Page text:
HELP : My first film/developer. Its very confusing.

Discussion in 'B&W: Film, Paper, Chemistry' started by snaggs, May 4, 2005.

  1. snaggs

    snaggs Member

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    I've been reading a zillion pages on the net, and I've just got more confused as to what film and developer combination to use. I've got rid of a bunch of my digital lenses, bought a M6 w/35mm Sumilux and put a Focomat V35 on layby.

    For the first step, I want to get good at a single film and developer combo.

    Leave out super high speed, and super fine grain films. What do you suggest for a dawn till dusk film and whats an easy developer to use with it.

    Diafine sounds good, dont have to worry about temperatures, re-use the stuff forever, and I can get smooth tones without having to pull. The only pictures I found were here http://oberdorf.org/oly/index.php?section=Photography&subsection=BWFilmTest, but I've read that TMX isnt an ideal film for Diafine, anyways, the diafine TMX100 shots here do show more detail, even if the sky has got a bit noisy.

    So, could I do alot better than Ilford HP5 developed in Diafine?

    Daniel.
     
  2. Canuck

    Canuck Member

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    For a combo that did me well until I got more into things was Tri-X and D76 (or nowadays XTOL). Gave me nice printable negs with a nice look about them.
     
  3. Peter Schrager

    Peter Schrager Subscriber

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    Combos

    Daniel-That combo is too limiting for a beginner. I agree-try XTOL 1:1 or even HC-110 which is a one shot developer. Just stick with something long enough to learn what it can do for you. Xtol will give you full rated box speed which is great. Mixes up in 5 minutes. If you were going to mix your own I would highly reccommend Pyrocat-HD. The great thing is you mix and the dev. is fresh every time. Results become predictable.And that's FUN!
    Spend your time making photos not experimenting. I used to make alot of different developers, etc. but it becomes tedious.
    Patterson Acculux is a great and overlooked product. Will give a slight "push" to your HP-5 and the negatives are dazzling. Try it!
    Best, Peter
     
  4. chuck94022

    chuck94022 Subscriber

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    I started with TMax, but I've had a lot of fun so far with Tri-X. Lots of forgiveness. D76 is easy to mix and use, and comes in smaller batches than XTOL. Though if you have a big jug go with the XTOL.

    I've found Rodinal a fun alternative to mess with. Very easy to mix up for a session, and fun to play with things like high dilution stand development. You can keep a bottle of that on the shelf for when you get bored with D76 or XTOL.

    Also look at Photographer's Formulary TF-4 fixer as an alternative to using an acid stop bath and acid fix. Seems to do the job very well and simplifies your mixing, processing and washing.

    Have fun!
     
  5. Woolliscroft

    Woolliscroft Member

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    I started with Ilford HP5 developed in ID-11. 30 years later, after improvements to the products it is still a great combination.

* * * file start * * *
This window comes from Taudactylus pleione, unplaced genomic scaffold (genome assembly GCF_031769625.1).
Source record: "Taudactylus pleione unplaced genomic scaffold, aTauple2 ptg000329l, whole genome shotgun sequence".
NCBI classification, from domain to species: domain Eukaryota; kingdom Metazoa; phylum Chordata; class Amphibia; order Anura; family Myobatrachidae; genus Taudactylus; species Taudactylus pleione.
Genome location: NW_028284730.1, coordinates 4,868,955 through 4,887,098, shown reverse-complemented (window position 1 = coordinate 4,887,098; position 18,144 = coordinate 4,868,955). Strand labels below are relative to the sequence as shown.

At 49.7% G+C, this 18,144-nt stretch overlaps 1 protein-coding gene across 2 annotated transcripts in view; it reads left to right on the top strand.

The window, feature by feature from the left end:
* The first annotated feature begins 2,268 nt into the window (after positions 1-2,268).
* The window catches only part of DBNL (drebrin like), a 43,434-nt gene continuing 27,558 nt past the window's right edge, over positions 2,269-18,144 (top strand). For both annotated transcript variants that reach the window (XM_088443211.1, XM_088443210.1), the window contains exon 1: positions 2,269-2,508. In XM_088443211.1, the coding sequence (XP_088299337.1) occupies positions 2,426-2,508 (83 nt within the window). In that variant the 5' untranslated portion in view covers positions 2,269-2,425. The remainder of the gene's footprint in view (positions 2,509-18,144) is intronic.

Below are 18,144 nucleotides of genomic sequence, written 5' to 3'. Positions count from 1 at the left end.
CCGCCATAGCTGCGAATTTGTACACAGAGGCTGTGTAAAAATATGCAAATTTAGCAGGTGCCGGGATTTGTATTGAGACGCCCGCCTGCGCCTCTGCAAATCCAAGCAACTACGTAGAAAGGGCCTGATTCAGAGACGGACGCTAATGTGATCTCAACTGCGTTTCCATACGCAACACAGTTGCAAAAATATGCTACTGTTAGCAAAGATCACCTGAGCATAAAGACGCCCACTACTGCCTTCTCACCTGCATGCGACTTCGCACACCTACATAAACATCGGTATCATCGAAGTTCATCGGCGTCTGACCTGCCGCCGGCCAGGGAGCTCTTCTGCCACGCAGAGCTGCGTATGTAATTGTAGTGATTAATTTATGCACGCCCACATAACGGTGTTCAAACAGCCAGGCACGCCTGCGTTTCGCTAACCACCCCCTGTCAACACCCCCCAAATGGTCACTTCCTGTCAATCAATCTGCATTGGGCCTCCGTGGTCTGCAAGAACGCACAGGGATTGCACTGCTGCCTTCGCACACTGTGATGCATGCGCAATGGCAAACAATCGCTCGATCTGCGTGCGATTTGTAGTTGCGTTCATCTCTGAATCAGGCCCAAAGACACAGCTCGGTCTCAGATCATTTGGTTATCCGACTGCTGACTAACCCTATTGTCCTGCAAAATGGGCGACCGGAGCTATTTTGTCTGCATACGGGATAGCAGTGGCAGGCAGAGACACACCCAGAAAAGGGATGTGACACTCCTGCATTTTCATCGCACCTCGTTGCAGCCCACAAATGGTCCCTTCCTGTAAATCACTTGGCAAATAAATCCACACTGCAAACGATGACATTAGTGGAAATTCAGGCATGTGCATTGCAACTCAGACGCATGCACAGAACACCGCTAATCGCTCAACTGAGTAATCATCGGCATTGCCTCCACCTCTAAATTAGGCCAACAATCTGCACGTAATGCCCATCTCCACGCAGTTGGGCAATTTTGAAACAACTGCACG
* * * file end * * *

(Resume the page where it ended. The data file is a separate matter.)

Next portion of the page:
David.
     
  6. snaggs

    snaggs Member

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    Seems the vote is going for XTOL. I have done low dilution rodinol when my local lab said they couldn't process Tech Pan anymore. It worked really well 2nd roll, after I realised it was a bit understrength first time. Does anyone have a link to stand developing?

    One reason I was looking at Diafine was:

    1. I could change the ISO of the film mid roll
    2. Once mixed, you can re-use it forever
    3. Temperature doesnt matter
    4. Time doesnt matter

    Why is diafine too limiting?

    Daniel.
     
  7. Blighty

    Blighty Subscriber

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    I'd go with the HP5/ D76 (ID11) combo. I've found them to be both quite 'forgiving'. I've had pretty good results with HP5 and Ilford LC29, if you don't want to fart around with powders. BLIGHTY.
     
  8. Ole

    Ole Moderator Staff Member Moderator

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    Yet another post; yet another opinion:

    I don't think "reusing forever" is necessarily a good idea. Do you want to mess about with replenishers and such, or do you want to increase the developing time as a function of the number of films developed, or do you want to use two-bath developers with the extra bath to confuse with others? I think most of us here have at some time grabbed the wrong bottle, and tried developing film in fix! Now add another bottle to the two or three you have already...

    I like single shot developers. Back when I used a lot of film I used Ilfosol-S. Now I don't use that much, and find myself unable to keep up the necessary usage to ensure my local shop has a fresh supply (they tell me I was the only customer who used it!).

    There are two ready-made developers I buy: Neofin and Rodinal. Neofin has been one of my favorites for many years, not so much for the grain (large and sharp) as for the tonality it gives with "classic" films like EFKE, APX100 and FP4+. It works fine with other films too, like HP5+ and the (coming) MACO IR 820/400. After a few years your fingers get calibrated, and you can tell immediately if the developer is at 20C or 22C.

    I haven't tried Diafine, but I'm sure it's a fine developer.